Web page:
NGC225, open cluster in Cassiopeia. Very scattered. Large. Relatively uniform members. There's a section to the east that looks separated or detached from the rest of the cluster, in the shape of an arc, Like a little shield of four or five stars.


Here's the list of objects I observed on Saturday night:

NGC1535, planetary nebula in Eridanus. Very easy. Not as bluish as some, but rather gray. Relatively bright. Bright star in middle but don't know if it's the central star or a foreground star. Looks like an unfocused star.

NGC2286, open cluster in Monoceros. Pitiful example of a cluster. Found the grouping of stars. If really use averted vision, can see the fainter members. Very spread out. I would probably bypass this one as a cluster.

NGC2301, open cluster in Monoceros. Much better. Open and sprawling. Long string of stars running north-south that are brighter than other members. Fainter string of stars running east-west. Both kind of make an "x", or cross.

NGC2311, open cluster in Monoceros. Shows up as a faint glow of dim stars. Some brighter stars in the field of view, but don't think they are members. Almost a ringlet of stars. Very small. The fact that the stars are fainter than the rest of the stars in the field of view is what makes it stand out.

NGC2324, open cluster in Monoceros. Kind of shows up as a faint background glow. Very faint stars. In fact, the brighter stars in the field of view kind of steal the thunder from this cluster. Averted vision best shows the faint members of the cluster.

NGC2335, open cluster in Monoceros. Dim smattering of stars. Wide field of view needed to show it as a cluster.

NGC2343, open cluster in Monoceros. Brighter, or medium intensity stars. Almost triangular shaped. Compact.

NGC2353, open cluster in Monoceros. Really bright star right in the cluster. Large and scattered. Relatively bright members. The one really bright star is kind of to the south. Other than that, the cluster has pretty good symmetry, though there are some voids in the center. Sprawling stars to the east side.

NGC2506, open cluster in Monoceros. Kind of showed up as a faint glow. Very faint members. Medium size cluster. Looks like it's not very uniform. Hard to see individual stars. Averted vision shows it as patchy glow.

NGC2185, defuse nebula in Monoceros. Description is an 11th magnitude star with four stars nearby with some nebulosity. And this is basically what I see. I can see the faint glow among the four stars. Sometimes you have to be careful because a cluster of stars can seem to glow when there's no nebulosity.

NGC2304, open cluster in Gemini. Very compact, very dense, very faint members. Shows up as a patchy glow, but you do see the individual stars. Nice little cluster.

NGC3079, galaxy in Ursa Major. Very, very nice. Thin streak of light. Runs kind of north-south. Bright and long. One side almost seems like a dust lane, but I think it's just a sharp demarcation of the galaxy where as the other side just kind of fades out. Very beautiful.

NGC3184, galaxy in Ursa Major. Not much to it. Faint and big. Round, faint glow. No structure, but not quite uniform. Involved star, not centered.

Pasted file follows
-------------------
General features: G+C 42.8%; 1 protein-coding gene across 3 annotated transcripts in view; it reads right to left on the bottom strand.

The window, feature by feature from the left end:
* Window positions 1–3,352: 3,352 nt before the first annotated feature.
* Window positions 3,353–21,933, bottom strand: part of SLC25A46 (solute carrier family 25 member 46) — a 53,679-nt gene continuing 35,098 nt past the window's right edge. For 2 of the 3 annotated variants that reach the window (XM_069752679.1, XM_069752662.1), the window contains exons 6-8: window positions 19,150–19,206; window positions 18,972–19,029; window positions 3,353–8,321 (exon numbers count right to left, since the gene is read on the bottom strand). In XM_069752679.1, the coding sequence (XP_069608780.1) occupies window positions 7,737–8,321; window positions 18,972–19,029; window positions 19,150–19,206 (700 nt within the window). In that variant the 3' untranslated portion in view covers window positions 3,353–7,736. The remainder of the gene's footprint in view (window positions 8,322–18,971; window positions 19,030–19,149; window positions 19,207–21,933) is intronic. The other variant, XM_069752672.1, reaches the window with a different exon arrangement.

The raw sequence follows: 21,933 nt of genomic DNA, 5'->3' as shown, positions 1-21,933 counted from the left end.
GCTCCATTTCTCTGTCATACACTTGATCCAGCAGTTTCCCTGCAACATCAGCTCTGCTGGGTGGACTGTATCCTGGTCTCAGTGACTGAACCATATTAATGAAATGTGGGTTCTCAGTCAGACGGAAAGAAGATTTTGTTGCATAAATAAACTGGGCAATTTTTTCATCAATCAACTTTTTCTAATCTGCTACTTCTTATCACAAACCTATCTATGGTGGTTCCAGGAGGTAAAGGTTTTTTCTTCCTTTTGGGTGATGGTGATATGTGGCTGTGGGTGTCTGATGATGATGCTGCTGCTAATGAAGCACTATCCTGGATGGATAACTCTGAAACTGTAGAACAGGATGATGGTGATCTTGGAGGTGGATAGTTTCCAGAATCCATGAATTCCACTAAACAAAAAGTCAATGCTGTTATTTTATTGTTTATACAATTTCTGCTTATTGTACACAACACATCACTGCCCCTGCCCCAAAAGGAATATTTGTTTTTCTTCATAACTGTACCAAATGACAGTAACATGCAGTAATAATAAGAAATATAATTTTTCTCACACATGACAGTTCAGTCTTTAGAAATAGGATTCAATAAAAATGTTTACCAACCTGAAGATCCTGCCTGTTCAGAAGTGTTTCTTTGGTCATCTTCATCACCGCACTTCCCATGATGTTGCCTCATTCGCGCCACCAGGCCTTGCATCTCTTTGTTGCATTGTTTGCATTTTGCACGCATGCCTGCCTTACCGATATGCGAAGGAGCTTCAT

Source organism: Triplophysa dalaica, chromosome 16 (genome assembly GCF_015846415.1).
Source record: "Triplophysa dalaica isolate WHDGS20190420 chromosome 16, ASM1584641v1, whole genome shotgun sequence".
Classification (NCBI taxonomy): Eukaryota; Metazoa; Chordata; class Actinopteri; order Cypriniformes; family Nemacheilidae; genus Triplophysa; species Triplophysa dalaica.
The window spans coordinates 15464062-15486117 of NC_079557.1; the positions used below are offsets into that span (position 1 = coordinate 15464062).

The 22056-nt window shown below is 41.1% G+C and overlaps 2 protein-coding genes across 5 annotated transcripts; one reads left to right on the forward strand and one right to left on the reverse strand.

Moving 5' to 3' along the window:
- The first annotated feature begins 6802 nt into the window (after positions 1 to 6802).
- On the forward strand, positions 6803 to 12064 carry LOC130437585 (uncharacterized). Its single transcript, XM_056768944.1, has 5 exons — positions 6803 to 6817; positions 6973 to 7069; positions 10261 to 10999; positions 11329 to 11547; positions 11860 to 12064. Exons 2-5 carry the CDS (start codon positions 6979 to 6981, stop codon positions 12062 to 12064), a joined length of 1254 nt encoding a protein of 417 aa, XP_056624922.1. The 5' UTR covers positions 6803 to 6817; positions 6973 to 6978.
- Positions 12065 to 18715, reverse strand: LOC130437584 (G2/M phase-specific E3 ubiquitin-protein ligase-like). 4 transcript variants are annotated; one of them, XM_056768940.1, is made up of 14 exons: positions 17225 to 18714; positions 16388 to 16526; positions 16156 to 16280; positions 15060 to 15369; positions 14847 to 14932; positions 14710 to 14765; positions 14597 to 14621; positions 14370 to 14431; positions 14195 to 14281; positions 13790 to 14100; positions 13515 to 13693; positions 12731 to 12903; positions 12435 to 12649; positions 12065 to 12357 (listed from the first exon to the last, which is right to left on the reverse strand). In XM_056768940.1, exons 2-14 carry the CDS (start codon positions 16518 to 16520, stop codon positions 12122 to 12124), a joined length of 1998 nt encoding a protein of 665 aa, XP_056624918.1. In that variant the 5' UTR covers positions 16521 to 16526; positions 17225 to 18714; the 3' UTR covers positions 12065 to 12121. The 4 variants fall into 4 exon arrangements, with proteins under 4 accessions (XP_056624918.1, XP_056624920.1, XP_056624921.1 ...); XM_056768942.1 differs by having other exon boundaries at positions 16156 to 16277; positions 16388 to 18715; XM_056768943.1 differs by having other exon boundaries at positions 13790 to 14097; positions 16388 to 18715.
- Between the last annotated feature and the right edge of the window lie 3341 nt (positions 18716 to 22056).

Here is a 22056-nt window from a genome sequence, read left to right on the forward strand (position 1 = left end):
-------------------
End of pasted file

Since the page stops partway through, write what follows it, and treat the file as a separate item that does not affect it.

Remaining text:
NGC3198, galaxy in Ursa Major. Kind of like the classic oval shaped. Kind of elongated, running northeast-southwest. Not too much detail beyond faint glow. Southern portion seems a little brighter or fatter than the northern section. Very faint star near the northern edge.

NGC3310, galaxy in Ursa Major. Relatively small. Bright core. No detail. Looks like a star surrounded by nebula instead of a galaxy.

NGC3556, galaxy in Ursa Major. This one is also known as M108. Very pretty, very bright, very large. Elongated running almost east-west. Involved star near the core.

NGC3610, galaxy in Ursa Major. Very small and concentrated. Very bright center. Gives the fuzzy star look.

NGC3613, galaxy in Ursa Major. Relatively small. Oval shaped or elongated, running east-west. Bright core.

NGC3619, galaxy in Ursa Major. Same field of view as NGC3613. This one is smaller. Tiny, fuzzy, little glow. Bright core.

NGC3631, galaxy in Ursa Major. Not much to it. Round galaxy. Kind of brighter core.

NGC3665, galaxy in Ursa Major. Pitiful excuse for a galaxy. Very small. Kind of round, maybe some elongation in the east-west direction. Bright center or core but not much to it beyond that.

NGC3675, galaxy in Ursa Major. Relatively bright and relatively big. Nice fat oval shape. Elongation running kind of north-south. Saw a satellite whiz through the field of view.

NGC3726, galaxy in Ursa Major. Big, kind of round, but with some oval shape to it. Elongation would be in the north-south direction. Can see a pinprick of an involved star.

As fatigue wore me down, I started observing some of the more familiar objects such as M1, M42, M43, and the Double cluster in Perseus.  I also got out my binoculars and jumped from star cluster to star cluster to galaxy to nebula to what ever else I could find.  When the sky had finally brightened too much for observing, I packed everything away and slid into bed, weary but wearing a smile.

Jeffrey L. Polston